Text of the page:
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Streptococcus mutans
stain of S. mutans in thioglycollate broth culture.
Scientific classification
Kingdom: Bacteria
Phylum: Firmicutes
Class: Bacilli
Order: Lactobacillales
Family: Streptococcaceae
Genus: Streptococcus
Species: mutans
Binomial name
Streptococcus mutans
Clarke 1924

Streptococcus mutans is a Gram-positive, facultatively anaerobic bacterium commonly found in the human oral cavity and is a significant contributor to tooth decay.[1][2] The microbe was first described by Clarke in 1924.[3]

Contents

Role in tooth decay

Early colonizers of the tooth surface are mainly Neisseria spp. and streptococci, including S. mutans. The growth and metabolism of these pioneer species changes local environmental conditions (e.g. Eh, pH, coaggregation, substrate availability), thereby enabling more fastidious organisms to further colonize after them, forming dental plaque.[4] Along with S. sobrinus, S. mutans plays a major role in tooth decay, metabolizing sucrose to lactic acid.[2] The acidic environment created in the mouth by this process is what causes the highly mineralized tooth enamel to be vulnerable to decay. S. mutans is one of a few specialized organisms equipped with receptors that help for better adhesion to the surface of teeth. Sucrose is utilized by S. mutans to produce a sticky, extracellular, dextran-based polysaccharide that allows them to cohere to each other forming plaque. S. mutans produces dextran via the enzyme dextransucrase (a hexosyltransferase) using sucrose as a substrate in the following reaction:

n sucrose → (glucose)n + n fructose

Sucrose is the only sugar that S. mutans can use to form this sticky polysaccharide.[1]

Conversely, many other sugars—glucose, fructose, lactose—can be digested by S. mutans, but they produce lactic acid as an end product. It is the combination of plaque and acid that leads to dental decay.[5] Due to the role the S. mutans plays in tooth decay, there have been many attempts to make a vaccine for the organism. So far, such vaccines have not been successful in humans.[6] Recently, proteins involved in the colonization of teeth by S. mutans have been shown to produce antibodies that inhibit the cariogenic process.[7]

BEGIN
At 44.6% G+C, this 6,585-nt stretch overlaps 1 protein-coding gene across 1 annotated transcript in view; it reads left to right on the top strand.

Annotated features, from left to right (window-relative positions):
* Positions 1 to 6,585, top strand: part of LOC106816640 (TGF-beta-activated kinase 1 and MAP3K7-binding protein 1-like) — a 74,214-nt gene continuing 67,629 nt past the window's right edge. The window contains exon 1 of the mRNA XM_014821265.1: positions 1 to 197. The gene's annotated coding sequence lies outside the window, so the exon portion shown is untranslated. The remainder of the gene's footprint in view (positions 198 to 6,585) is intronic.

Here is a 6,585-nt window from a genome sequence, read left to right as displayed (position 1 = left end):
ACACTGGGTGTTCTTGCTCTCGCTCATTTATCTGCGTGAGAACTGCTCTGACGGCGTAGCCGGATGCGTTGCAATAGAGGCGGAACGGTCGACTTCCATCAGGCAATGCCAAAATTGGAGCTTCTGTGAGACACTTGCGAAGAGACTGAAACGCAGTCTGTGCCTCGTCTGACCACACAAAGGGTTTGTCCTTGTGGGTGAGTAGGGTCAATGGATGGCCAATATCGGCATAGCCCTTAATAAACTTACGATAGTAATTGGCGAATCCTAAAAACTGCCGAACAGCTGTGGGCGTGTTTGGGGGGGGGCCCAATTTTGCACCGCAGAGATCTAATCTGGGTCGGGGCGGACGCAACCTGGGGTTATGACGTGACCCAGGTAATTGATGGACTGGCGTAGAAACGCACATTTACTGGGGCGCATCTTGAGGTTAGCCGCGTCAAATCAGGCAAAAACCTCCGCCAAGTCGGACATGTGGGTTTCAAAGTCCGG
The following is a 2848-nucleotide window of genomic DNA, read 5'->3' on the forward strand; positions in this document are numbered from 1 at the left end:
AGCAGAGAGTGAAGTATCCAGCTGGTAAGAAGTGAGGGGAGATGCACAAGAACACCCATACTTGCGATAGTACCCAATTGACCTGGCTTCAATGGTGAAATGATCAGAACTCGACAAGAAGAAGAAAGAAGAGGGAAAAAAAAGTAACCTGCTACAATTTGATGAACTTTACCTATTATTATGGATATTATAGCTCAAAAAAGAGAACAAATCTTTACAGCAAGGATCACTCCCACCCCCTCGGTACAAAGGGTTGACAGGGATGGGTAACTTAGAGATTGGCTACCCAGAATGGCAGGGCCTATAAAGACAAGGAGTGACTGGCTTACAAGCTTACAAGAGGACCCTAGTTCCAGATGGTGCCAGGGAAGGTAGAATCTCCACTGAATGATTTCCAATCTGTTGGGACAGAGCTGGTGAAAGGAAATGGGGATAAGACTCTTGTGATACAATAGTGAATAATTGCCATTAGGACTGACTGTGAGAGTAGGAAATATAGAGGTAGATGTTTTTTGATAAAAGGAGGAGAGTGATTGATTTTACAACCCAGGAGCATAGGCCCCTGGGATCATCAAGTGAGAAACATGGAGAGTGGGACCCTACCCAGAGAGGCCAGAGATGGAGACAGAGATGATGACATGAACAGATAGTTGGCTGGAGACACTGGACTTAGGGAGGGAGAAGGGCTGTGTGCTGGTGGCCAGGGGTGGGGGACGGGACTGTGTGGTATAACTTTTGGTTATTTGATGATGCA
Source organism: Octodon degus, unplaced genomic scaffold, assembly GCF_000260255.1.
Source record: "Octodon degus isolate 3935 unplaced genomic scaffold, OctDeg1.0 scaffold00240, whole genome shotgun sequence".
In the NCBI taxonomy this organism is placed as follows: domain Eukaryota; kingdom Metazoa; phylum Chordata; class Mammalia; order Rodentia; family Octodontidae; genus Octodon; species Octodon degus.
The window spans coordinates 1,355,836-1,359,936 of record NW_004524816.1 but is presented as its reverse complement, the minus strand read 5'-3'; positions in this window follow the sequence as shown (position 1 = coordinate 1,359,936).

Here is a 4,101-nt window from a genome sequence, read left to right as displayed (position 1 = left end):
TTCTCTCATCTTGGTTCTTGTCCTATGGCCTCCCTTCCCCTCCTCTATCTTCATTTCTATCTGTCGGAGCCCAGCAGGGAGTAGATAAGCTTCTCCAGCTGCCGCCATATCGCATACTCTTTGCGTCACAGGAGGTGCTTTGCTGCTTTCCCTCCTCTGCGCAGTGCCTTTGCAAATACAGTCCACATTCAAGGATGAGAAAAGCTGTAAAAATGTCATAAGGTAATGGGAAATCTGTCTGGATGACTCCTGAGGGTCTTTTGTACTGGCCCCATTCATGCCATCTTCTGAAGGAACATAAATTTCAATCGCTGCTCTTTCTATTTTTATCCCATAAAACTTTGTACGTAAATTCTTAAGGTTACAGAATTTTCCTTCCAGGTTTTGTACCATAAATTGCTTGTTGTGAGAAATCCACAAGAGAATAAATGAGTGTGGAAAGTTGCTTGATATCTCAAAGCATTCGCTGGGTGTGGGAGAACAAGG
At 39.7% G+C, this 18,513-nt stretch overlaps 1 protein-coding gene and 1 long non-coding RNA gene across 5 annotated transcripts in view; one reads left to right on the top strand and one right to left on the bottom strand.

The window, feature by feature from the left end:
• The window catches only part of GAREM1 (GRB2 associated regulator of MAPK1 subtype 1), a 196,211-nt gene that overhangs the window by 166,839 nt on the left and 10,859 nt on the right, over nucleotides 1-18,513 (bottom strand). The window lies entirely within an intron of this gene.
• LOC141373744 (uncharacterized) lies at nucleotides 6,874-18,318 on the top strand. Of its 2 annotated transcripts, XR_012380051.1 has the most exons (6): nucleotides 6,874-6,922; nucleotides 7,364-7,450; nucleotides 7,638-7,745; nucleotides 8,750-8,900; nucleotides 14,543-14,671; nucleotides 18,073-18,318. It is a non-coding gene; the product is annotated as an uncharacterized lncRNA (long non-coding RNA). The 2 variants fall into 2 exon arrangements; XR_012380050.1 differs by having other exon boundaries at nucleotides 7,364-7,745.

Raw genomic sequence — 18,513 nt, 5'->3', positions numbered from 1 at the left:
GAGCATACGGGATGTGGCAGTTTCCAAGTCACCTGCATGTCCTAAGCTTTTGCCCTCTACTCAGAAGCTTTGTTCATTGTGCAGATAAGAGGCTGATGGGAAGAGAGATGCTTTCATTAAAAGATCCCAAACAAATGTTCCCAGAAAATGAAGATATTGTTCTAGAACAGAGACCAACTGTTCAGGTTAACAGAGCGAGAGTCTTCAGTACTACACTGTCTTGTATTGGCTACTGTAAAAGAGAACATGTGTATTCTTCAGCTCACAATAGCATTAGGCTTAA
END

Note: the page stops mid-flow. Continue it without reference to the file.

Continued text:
See also

References

  1. ^ a b Ryan KJ, Ray CG (editors) (2004). Sherris Medical Microbiology (4th ed.). McGraw Hill. ISBN 0-8385-8529-9.  
  2. ^ a b Loesche WJ (1996). Microbiology of Dental Decay and Periodontal Disease. In: Baron's Medical Microbiology (Baron S et al., eds.) (4th ed.). Univ of Texas Medical Branch. ISBN 0-9631172-1-1. http://www.ncbi.nlm.nih.gov/books/bv.fcgi?rid=mmed.chapter.5326.  
  3. ^ Clarke, JK (1924). "On the bacterial factor in the etiology of dental caries". Brit J Exp Pathol 5: 141–7.  
  4. ^ Vinogradov AM, Winston M, Rupp CJ, Stoodley P (2004). "Rheology of biofilms formed from the dental plaque pathogen Streptococcus mutans". Biofilms 1: 49–56. doi:10.1017/S1479050503001078.  
  5. ^ Madigan M, Martinko J (editors). (2005). Brock Biology of Microorganisms (11th ed.). Prentice Hall. ISBN 0-13-144329-1.  
  6. ^ Klein, J.P.; Scholler, M. (December 1998). "Recent Advances in the Development of a Streptococcus mutans Vaccine". European Journal of Epidemiology 4 (4): 419–425. doi:10.1007/BF00146392. http://links.jstor.org/sici?sici=0393-2990%28198812%294%3A4%3C419%3ARAITDO%3E2.0.CO%3B2-A. Retrieved 2007-05-15.  
  7. ^ Hajishengallis G, Russell MW (2008). "Molecular Approaches to Vaccination against Oral Infections". Molecular Oral Microbiology. Caister Academic Press. ISBN [[Special:BookSources/978-1-904455-24-0]|978-1-904455-24-0]]]. http://www.horizonpress.com/oral2.  

External links

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Wikispecies

Up to date as of January 23, 2010

From Wikispecies

Taxonavigation

Main Page
Superregnum: Bacteria
Regnum: Bacteria
Phylum: Firmicutes
Classis: Bacilli
Ordo: Lactobacillales
Familia: Streptococcaceae
Genus: Streptococcus
Species: Streptococcus mutans
Strain: Streptococcus mutans UA159 -

References


Simple English

Streptococcus mutans
File:Streptococcus mutans
Stain of S. mutans in thioglycollate broth culture.
Scientific classification
Kingdom: Bacteria
Phylum: Firmicutes
Class: Bacilli
Order: Lactobacillales
Family: Streptococcaceae
Genus: Streptococcus
Species: S. mutans
Binomial name
Streptococcus mutans
Clarke 1924

Streptococcus mutans is a gram-positive bacteria that lives in the mouth. This bacteria grows optimally in the range of 18-40 degrees Celsius. The microbe was first described by Clarke in 1924.


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